Volvo uses blockchain tech over cobalt ethics supply concerns

Most cobalt is sourced from the Democratic Republic of Congo, some by child miners; Volvo’s move aims to address ethics concerns

Volvo XC40 Recharge - front 3/4 static

Volvo is to use blockchain technology to help it trace the provenance of the cobalt used in its electric cars, like the XC40 Recharge.

Cobalt is a vital component for the batteries in electric cars, as well as smartphones and laptops. But with around 60 per cent of the world’s cobalt coming from the Democratic Republic of Congo (DRC), one of the poorest countries in the world, concerns over unregulated mines and child miners have led Volvo to introduce the provenance-tracking technology.

Best electric cars on sale

Blockchain works by creating a digital ‘ledger’, or database, that can be shared electronically between computers and companies, without being changed. Cryptocurrencies, such as Bitcoin, rely on blockchain technology to track payments and keep the currency secure. Blockchain is already used by some diamond companies to ensure blood diamonds, mined in war zones to fund soldiers and mercenaries, do not make their way on to the market. 

Auto Express highlighted concerns over cobalt supply chains at the end of 2018, when we asked all the major players in the EV market where their cobalt came from. No manufacturer was able to guarantee its EV batteries were free from DRC cobalt, though BMW said it planned to stop using Congolese cobalt in the future. Even this solution is not without problems, however, as mines providing vital employment for some DRC residents.

In the case of Volvo’s cobalt, blockchain will be used to log the origin, weight and size of the metal, as well as its “chain of custody” - i.e. in which companies’ hands the material is in, or has passed through. 

With much of the world’s cobalt processed in refineries en mass, even manufacturers who insist on using legitimate mines can find it difficult to guarantee the material has been ethically sourced. By deploying blockchain to cobalt supply chains, however, Volvo will be able to ensure the materials used in its batteries were not dug out of the ground by children in dangerous, unregulated mines.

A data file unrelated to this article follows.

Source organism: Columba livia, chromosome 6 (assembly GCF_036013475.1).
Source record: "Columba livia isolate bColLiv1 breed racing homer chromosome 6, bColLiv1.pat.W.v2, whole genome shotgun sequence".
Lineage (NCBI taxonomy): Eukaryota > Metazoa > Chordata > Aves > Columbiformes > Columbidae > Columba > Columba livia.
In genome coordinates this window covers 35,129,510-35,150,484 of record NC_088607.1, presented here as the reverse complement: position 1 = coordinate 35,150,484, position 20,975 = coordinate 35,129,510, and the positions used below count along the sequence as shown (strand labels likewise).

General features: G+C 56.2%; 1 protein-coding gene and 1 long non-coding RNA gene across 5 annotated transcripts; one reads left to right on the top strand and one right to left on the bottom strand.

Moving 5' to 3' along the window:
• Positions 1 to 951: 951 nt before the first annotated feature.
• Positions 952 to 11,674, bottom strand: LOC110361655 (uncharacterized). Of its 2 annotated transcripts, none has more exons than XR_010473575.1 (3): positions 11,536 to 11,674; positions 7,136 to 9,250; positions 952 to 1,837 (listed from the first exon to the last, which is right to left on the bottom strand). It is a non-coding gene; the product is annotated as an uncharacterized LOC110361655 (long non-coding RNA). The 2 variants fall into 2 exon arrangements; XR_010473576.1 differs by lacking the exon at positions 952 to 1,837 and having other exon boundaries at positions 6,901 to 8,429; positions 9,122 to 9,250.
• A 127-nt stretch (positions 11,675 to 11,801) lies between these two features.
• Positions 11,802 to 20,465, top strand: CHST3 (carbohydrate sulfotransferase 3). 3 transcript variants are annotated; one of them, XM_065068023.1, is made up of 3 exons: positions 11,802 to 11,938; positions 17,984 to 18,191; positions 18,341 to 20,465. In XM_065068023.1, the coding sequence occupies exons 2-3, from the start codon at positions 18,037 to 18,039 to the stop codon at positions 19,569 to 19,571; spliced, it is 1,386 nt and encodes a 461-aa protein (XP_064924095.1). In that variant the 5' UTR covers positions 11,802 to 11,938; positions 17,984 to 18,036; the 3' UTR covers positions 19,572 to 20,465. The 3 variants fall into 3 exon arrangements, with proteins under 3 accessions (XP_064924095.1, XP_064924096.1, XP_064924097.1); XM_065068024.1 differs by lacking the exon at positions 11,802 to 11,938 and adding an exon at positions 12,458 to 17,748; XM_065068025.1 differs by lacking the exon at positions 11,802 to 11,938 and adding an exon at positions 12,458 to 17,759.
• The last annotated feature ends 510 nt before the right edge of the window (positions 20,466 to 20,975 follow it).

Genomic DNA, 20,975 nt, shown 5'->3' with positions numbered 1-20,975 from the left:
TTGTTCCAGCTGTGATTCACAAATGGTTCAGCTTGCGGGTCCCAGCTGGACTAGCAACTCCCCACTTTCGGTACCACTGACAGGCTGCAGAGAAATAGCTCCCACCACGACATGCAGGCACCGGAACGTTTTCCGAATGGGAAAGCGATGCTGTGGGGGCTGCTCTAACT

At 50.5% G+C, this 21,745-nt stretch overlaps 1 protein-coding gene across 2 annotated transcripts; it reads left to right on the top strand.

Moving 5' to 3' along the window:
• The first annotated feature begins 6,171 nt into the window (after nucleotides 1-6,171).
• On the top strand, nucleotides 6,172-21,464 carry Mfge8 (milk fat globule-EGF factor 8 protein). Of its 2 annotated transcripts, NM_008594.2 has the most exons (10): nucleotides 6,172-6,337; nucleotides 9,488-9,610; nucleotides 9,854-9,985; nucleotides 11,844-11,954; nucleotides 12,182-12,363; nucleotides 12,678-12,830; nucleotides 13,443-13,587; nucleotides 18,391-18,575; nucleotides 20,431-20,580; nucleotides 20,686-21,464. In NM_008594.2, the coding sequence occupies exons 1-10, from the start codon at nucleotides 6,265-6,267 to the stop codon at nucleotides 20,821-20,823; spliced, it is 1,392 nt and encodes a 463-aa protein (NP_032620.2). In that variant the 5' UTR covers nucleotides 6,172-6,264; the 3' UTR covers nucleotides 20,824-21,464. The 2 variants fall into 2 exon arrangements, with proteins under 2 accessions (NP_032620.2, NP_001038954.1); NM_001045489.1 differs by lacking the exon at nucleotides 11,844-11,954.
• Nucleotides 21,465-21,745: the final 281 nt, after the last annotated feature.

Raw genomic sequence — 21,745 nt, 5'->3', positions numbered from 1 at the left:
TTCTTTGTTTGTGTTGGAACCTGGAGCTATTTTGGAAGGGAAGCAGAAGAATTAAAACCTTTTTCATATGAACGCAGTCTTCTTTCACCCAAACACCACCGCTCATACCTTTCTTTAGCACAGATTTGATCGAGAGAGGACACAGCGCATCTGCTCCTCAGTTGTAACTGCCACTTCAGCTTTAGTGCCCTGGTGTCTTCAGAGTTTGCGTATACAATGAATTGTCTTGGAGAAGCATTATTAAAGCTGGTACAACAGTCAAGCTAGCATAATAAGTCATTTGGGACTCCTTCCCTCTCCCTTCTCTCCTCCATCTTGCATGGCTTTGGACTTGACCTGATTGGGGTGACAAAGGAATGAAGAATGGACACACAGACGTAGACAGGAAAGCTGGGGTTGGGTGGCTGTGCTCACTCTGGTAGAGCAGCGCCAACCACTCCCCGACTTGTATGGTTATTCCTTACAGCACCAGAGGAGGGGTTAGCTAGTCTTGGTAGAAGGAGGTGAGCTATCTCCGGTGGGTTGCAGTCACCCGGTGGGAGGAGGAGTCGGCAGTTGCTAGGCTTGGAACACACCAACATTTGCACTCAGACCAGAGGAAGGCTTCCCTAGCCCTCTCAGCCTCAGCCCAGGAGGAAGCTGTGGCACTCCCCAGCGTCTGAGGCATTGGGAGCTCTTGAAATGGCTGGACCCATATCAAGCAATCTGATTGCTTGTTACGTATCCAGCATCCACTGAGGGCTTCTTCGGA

The Chinese-owned Swedish firm will work with its battery suppliers - CATL of China and LG Chem of South Korea - as well as tech firms Circulor and Oracle - to deploy the blockchain system. 

Martina Buchhauser, head of procurement at Volvo, said the firm has “always been committed to an ethical supply chain for our raw materials”, adding: “With blockchain technology we can take the next step towards ensuring full traceability of our supply chain and minimising any related risks, in close collaboration with our suppliers.”

What do you think of Volvo's EV battery plan? Let us know in the comments below...

Recommended

Future classics 2022: car investments that could make you money
Future classics - header image
Best cars & vans

Future classics 2022: car investments that could make you money

Identifying future classic cars is a tricky but potentially lucrative business, here are our future classic recommendations
23 May 2022
Volvo invests in electric car battery developer StoreDot
Northvolt
Volvo

Volvo invests in electric car battery developer StoreDot

StoreDot collaboration could see longer range, quicker charging and lower costs for Volvo and Polestar EVs
19 Apr 2022
Volvo rolls out over-the-air software updates across whole range
Volvo C40 infotainment
Volvo

Volvo rolls out over-the-air software updates across whole range

Volvo has expanded its over-the-air update programme, which now covers nearly 200,000 cars and 34 countries
7 Apr 2022
Volvo sales will be 10 per cent electric cars in 2022
Volvo C40 Recharge - front
Volvo

Volvo sales will be 10 per cent electric cars in 2022

Volvo is pushing hard to boost the proportion of fully electric cars it sells, with a target that one in 10 vehicles it shifts this year will be batte…
11 Feb 2022

Most Popular

EU demands speed limiters on all new cars from next week: know the rules and how they work
speed limiters
News

EU demands speed limiters on all new cars from next week: know the rules and how they work

Car industry body calls for UK government to adopt the new measures, but we’ll probably get them anyway…
29 Jun 2022
New MG 4 electric hatch arrives with 280 miles of range
New MG 4 2023
News

New MG 4 electric hatch arrives with 280 miles of range

The all-electric MG 4 hatchback rivals the Volkswagen ID.3 and introduces MG’s new MSP electric platform
28 Jun 2022
New 2022 Hyundai Ioniq 6 enters as sleek all-electric saloon
Hyundai Ioniq 6 - front
News

New 2022 Hyundai Ioniq 6 enters as sleek all-electric saloon

The Hyundai Ioniq 6 is the follow-up to the game-changing Ioniq 5 and packages the same EV technology into a streamlined shape
28 Jun 2022